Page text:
Politically ideological opinion is something that any person can have, so if it is salient in judicial opinions at the highest level, the question arises from a democratic standpoint: Why shouldn’t the people or their elected representatives decide the questions? Why should the political ideologies of nine people have such extraordinary influence? The democracy deficit here stems from the fact that the people or their elected representatives are not able to impart their political ideologies directly. Even if the Court’s nine justices were elected, the question would still be why should the political ideologies of just nine people have such influence relative to the political ideologies of the electorate or at least its representatives?

In short, if a political election can have a judicial impact as large as in 1968 and 2016, then it follows that the Court is at least in part political rather than fully judicial [i.e., of jurisprudence]. Just because justices can make rational arguments in legalese does not legitimate the power of the associated political ideologies. That is to say, the political ideologies of U.S. Supreme Court justices are not better or more legitimate than are the ideologies of the popular sovereign (i.e., the People) simply because the justices are skilled in oral and written legal argumentation.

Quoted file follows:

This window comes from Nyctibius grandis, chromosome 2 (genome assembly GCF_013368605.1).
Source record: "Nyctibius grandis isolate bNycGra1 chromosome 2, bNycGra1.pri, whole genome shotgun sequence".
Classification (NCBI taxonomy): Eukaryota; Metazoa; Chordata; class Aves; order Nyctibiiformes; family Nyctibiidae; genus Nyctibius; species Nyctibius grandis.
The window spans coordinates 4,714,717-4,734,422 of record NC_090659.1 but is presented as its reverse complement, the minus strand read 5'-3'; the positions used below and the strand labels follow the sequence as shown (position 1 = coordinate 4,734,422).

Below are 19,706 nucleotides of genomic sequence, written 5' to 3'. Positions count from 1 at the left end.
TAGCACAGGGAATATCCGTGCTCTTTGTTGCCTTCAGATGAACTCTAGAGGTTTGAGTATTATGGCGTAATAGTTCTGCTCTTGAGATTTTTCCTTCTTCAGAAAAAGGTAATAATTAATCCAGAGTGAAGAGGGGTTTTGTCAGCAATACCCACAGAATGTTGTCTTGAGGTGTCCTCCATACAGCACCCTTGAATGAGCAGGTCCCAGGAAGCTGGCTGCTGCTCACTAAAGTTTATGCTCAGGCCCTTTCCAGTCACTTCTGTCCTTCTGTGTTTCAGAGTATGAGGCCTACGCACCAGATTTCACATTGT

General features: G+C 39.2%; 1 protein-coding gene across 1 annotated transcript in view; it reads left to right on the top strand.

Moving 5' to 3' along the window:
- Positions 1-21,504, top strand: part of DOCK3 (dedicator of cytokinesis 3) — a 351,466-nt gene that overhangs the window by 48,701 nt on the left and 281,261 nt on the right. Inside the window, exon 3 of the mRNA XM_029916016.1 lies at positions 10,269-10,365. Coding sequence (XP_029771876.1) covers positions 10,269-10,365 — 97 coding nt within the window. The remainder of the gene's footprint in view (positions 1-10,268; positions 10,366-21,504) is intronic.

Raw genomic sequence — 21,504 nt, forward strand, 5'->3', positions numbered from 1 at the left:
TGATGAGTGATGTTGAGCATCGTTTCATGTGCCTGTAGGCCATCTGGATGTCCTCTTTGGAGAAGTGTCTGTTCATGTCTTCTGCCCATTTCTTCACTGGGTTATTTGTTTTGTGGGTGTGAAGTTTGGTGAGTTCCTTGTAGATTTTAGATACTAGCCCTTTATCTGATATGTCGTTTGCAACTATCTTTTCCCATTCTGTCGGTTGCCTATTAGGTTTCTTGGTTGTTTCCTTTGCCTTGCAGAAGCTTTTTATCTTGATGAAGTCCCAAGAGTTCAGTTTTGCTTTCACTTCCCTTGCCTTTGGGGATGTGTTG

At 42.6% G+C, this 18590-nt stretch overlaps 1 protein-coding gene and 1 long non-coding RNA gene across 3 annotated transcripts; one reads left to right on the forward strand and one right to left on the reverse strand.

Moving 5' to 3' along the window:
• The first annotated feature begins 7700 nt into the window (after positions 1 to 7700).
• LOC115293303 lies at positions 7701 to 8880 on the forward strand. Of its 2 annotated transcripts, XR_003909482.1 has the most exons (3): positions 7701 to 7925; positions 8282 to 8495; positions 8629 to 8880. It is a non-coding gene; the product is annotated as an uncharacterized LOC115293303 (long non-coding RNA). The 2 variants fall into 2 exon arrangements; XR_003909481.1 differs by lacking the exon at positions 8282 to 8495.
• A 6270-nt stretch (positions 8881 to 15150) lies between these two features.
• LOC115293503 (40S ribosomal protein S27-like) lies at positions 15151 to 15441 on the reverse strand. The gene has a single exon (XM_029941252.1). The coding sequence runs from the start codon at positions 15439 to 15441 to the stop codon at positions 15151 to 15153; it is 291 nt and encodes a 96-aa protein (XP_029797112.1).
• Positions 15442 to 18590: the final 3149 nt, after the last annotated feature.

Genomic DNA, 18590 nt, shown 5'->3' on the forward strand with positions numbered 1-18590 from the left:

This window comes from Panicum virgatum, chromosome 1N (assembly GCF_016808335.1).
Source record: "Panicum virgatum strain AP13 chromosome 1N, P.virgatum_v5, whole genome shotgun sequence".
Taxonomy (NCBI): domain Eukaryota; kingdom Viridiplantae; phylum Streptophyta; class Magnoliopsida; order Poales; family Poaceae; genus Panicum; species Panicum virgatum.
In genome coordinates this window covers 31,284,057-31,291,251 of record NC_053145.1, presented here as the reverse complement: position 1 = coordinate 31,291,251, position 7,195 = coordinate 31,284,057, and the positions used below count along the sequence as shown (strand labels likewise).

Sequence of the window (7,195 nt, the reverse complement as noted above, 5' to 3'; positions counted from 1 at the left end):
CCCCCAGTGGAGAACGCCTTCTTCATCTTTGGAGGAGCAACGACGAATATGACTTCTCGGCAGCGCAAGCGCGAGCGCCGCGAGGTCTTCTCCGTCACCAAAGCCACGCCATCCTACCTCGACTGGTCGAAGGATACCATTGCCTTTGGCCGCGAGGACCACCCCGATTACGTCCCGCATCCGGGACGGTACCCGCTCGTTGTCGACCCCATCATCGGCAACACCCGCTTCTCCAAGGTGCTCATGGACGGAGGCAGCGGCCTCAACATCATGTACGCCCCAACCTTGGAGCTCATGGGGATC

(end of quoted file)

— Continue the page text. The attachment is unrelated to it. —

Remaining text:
The U.S. Supreme Court could be limited to oral arguments and the writing of majority and minority opinions, while the deciding of the cases is done by popular referendum or Congressional majority (or supermajority). In other words, the high Court could be willowed down to performing its unique skills, while the People or their elected representatives would function like a jury—hence being able to use the Court’s oral and written arguments in making a ruling. The Court’s justices would then be charged with writing the majority and minority opinions. Hence, the justices would serve the People, rather than imposing a few ideologies. Put another way, the Court’s legal oral and writing skills could be used to justify the ideologically-tinged decisions made by the People or at least their elected representatives.  



[1] Richard Wolf, “Court at Brink of Transformation,” USA Today, September 30 – October 2, 2016.
[2] Ibid.
[3] Ibid.